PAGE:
The West-country screens are, as a rule, not so lofty as those of East Anglia, and the proportions are generally heavier. Carving details are usually very elaborate with infinite variety in the use of vine-trails and other Gothic ornaments in frames, cornices and vaultings, as at Atherington, Figs. 132 to 135. This is a magnificent screen, with its canopied and vaulted rood-loft practically intact. The presence of the sixteenth century is evident in the Renaissance ornament which fills the spandrels of the vaulting, Fig. 132. The influence of the Renaissance w as felt very early in Devonshire, although Gothic details persist for many years in clerical woodwork. There is curiously little influence from other counties to be found in this Devonshire woodwork. It is rich, but the fact that it is recognisable in an unmistakable way shows that the variety of the Norfolk or Suffolk work is lacking. Thus the two screen doors, Fig. 136, said to have come from a former Bishop's Palace at Exeter, but, obviously, belonging to a church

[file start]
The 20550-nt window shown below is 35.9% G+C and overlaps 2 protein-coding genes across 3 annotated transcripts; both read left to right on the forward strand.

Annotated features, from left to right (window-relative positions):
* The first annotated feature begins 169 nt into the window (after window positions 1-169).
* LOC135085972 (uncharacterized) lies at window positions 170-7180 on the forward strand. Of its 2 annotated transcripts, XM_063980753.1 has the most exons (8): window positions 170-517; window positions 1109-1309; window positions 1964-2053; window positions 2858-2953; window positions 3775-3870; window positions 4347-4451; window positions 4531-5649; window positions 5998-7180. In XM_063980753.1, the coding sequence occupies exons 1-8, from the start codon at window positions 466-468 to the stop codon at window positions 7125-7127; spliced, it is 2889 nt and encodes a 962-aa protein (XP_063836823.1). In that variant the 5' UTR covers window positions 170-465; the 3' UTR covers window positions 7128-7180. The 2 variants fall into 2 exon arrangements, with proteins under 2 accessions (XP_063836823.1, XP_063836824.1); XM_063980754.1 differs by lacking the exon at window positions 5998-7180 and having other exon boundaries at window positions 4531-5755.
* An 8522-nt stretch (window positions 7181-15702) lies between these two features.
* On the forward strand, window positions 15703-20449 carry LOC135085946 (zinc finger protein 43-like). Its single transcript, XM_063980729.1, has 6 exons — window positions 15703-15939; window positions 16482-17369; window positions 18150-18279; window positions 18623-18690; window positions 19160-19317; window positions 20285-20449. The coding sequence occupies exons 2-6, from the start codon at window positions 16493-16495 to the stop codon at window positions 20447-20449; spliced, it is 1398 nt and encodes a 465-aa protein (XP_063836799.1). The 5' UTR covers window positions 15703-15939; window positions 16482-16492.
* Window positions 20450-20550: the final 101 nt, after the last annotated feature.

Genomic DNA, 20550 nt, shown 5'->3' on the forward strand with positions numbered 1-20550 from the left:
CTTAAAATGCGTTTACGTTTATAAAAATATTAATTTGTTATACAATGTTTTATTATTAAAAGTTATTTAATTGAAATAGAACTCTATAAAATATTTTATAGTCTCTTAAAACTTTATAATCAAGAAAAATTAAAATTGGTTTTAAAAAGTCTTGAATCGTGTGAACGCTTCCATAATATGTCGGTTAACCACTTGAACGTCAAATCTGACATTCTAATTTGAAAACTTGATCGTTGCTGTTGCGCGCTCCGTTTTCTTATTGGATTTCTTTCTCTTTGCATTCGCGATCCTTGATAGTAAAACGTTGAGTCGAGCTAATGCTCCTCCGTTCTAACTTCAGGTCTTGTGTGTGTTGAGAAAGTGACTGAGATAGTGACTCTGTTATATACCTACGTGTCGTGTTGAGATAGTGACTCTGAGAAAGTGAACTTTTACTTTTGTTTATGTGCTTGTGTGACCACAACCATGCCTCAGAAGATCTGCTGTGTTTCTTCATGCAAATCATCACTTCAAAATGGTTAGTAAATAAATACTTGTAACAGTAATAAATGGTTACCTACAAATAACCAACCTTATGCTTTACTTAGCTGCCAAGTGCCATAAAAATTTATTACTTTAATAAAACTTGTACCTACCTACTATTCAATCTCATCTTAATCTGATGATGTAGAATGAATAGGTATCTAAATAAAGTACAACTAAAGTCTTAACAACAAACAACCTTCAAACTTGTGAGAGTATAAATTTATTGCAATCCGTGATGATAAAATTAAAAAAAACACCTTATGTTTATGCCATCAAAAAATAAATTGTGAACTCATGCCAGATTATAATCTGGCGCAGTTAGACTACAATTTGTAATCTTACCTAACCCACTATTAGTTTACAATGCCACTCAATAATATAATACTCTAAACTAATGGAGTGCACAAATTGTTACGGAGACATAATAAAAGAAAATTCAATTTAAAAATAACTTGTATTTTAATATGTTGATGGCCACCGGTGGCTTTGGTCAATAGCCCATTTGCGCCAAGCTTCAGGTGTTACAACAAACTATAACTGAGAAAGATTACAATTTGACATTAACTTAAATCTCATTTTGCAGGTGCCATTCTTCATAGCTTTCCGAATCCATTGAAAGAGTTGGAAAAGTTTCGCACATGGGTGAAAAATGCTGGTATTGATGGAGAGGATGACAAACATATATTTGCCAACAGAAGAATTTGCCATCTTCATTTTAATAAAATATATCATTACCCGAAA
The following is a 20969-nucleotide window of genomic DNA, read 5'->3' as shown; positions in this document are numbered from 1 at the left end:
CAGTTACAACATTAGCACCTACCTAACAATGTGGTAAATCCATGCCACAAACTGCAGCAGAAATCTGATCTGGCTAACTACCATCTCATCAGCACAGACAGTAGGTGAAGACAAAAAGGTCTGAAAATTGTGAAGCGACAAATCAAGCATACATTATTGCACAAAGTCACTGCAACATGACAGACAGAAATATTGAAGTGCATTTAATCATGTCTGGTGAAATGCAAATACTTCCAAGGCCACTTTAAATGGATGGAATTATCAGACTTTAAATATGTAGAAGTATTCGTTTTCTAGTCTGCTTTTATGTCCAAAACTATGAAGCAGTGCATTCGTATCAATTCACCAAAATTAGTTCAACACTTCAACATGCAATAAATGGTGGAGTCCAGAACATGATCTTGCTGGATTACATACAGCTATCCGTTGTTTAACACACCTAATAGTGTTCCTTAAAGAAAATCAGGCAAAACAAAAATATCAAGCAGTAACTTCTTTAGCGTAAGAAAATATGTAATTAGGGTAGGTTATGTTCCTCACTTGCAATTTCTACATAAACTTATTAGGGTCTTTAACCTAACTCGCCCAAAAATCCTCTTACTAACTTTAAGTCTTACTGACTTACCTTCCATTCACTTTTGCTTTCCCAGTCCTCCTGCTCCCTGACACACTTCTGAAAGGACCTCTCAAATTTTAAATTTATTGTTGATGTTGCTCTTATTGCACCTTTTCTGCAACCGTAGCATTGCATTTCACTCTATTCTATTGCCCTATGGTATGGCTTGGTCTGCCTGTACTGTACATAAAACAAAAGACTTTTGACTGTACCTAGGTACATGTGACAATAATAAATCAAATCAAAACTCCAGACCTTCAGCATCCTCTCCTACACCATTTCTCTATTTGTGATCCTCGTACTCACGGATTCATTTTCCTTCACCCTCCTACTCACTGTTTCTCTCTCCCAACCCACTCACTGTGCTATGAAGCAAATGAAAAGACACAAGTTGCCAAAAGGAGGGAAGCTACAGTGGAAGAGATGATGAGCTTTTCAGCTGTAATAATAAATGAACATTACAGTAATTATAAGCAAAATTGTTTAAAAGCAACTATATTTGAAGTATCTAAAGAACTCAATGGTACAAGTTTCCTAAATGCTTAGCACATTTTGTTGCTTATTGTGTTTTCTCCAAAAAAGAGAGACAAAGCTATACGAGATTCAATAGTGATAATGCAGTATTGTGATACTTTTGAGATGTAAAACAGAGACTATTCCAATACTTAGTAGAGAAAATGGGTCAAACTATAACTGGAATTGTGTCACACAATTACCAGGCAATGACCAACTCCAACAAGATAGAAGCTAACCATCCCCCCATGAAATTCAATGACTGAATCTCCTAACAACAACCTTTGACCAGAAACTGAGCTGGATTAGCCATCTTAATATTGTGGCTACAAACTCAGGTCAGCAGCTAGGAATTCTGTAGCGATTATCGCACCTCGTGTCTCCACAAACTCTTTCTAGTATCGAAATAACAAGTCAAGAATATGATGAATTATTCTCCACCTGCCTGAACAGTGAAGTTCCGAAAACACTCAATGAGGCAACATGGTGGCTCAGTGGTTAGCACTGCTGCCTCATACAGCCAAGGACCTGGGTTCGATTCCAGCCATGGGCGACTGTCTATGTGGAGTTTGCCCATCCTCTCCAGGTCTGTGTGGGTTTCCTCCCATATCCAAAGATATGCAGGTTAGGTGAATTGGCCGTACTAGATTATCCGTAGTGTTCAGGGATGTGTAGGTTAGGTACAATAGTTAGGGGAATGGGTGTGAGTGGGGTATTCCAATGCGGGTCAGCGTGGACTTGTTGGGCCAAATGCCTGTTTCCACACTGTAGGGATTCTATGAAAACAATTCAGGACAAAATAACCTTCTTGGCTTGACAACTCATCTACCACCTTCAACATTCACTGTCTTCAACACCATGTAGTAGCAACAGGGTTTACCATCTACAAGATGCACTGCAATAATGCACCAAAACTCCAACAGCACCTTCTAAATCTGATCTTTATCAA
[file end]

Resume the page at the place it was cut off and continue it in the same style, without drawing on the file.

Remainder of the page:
Fiff 173

screen, do not need an\ reference to a place of origin to stamp them as Devonshire work. A comparison of this illustration with the Atherington screen, Fig. 133, will show almost an identity of design in the two examples. It is usual to describe the later Gothic as depraved, and it certainly loses in dignity as it advances in intricacy, but technical skill of the highest order can be seen in the gorgeous bressummers with their bewildering wealth of carving, as at Atherington, Fig. 134, Chulmleigh, Fig. 142, Coldridge, Fig. 143, Lapford, Fig. 145, and Suimbridge, Figs. 149 and 150. At the same time, the tendency towards monotony, in these richly carved beams, will be noticed. The creation of this elaborate work must have been restricted to a very narrow locality ; probably in the neighbourhood of Exeter. Apart from their almost barbaric splendour, these screens frequently impress bj7 their enormous size. At Bovey Tracey, Fig. 138, Halberton, Fig. 139, Chulmleigh, Fig. 140, Lapford, Fig. 144, Swimbridge, Fig. 147, and elsewhere, they stretch across ---